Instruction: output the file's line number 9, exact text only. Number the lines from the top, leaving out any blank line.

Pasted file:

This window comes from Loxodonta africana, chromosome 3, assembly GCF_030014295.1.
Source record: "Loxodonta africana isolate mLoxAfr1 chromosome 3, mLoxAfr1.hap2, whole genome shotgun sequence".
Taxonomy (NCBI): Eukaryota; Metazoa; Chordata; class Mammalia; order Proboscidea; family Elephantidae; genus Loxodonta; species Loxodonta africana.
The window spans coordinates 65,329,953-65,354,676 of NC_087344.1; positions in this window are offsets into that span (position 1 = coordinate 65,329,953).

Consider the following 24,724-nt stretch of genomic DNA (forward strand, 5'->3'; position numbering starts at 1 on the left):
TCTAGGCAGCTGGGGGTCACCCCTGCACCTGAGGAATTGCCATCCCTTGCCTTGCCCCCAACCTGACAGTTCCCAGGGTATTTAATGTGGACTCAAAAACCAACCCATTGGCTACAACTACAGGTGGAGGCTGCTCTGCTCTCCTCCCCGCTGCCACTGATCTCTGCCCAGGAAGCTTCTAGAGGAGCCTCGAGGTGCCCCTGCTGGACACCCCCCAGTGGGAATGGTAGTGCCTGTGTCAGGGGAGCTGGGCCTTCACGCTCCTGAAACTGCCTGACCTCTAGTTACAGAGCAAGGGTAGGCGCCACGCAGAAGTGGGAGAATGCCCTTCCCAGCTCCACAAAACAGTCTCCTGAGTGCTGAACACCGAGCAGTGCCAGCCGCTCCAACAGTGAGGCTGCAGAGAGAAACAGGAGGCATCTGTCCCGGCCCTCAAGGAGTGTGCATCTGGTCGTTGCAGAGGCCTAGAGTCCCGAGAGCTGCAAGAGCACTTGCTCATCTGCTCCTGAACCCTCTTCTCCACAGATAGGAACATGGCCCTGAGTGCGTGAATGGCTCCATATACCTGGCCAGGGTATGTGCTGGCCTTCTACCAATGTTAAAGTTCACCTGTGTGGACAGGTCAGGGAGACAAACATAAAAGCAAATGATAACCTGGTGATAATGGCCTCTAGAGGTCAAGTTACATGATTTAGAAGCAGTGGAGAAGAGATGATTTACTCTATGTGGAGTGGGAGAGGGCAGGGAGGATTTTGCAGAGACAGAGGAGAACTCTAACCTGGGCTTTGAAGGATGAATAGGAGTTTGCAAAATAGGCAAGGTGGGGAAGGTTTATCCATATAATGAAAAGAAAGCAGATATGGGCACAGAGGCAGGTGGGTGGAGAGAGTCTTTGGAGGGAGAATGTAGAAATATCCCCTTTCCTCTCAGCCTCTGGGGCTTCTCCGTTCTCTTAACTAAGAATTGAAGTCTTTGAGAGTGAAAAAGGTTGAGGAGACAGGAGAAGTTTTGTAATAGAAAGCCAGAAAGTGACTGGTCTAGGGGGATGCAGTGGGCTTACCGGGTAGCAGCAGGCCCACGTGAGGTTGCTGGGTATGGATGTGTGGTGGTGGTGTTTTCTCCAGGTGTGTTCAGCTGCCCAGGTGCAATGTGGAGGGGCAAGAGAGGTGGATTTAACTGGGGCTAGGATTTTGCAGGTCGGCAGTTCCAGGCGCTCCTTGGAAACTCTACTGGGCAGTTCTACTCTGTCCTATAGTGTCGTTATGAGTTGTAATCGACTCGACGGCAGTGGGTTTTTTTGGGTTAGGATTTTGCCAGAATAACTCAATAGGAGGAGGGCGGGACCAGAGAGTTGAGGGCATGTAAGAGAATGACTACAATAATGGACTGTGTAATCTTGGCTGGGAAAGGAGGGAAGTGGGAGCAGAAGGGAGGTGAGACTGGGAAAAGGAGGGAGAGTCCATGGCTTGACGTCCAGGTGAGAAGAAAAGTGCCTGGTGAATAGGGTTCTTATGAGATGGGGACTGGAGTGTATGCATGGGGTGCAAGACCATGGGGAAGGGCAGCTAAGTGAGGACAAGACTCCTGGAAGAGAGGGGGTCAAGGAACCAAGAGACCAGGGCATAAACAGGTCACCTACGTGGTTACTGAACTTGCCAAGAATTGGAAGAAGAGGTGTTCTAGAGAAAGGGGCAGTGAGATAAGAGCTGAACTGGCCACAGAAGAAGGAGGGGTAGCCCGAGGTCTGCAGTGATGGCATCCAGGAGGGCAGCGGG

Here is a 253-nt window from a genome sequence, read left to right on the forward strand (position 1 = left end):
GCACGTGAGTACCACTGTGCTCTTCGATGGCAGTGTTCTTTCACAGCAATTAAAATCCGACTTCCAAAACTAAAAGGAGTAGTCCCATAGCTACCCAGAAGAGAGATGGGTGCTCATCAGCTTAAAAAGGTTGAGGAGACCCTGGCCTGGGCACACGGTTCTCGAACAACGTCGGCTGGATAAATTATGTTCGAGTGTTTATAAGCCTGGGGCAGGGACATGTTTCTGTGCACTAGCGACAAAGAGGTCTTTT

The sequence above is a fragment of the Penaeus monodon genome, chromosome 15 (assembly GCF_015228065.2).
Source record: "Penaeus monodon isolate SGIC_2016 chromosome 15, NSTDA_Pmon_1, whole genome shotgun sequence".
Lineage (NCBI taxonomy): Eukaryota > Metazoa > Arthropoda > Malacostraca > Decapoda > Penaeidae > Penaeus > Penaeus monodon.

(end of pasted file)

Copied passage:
The sequence above is a fragment of the Penaeus monodon genome, chromosome 15 (assembly GCF_015228065.2).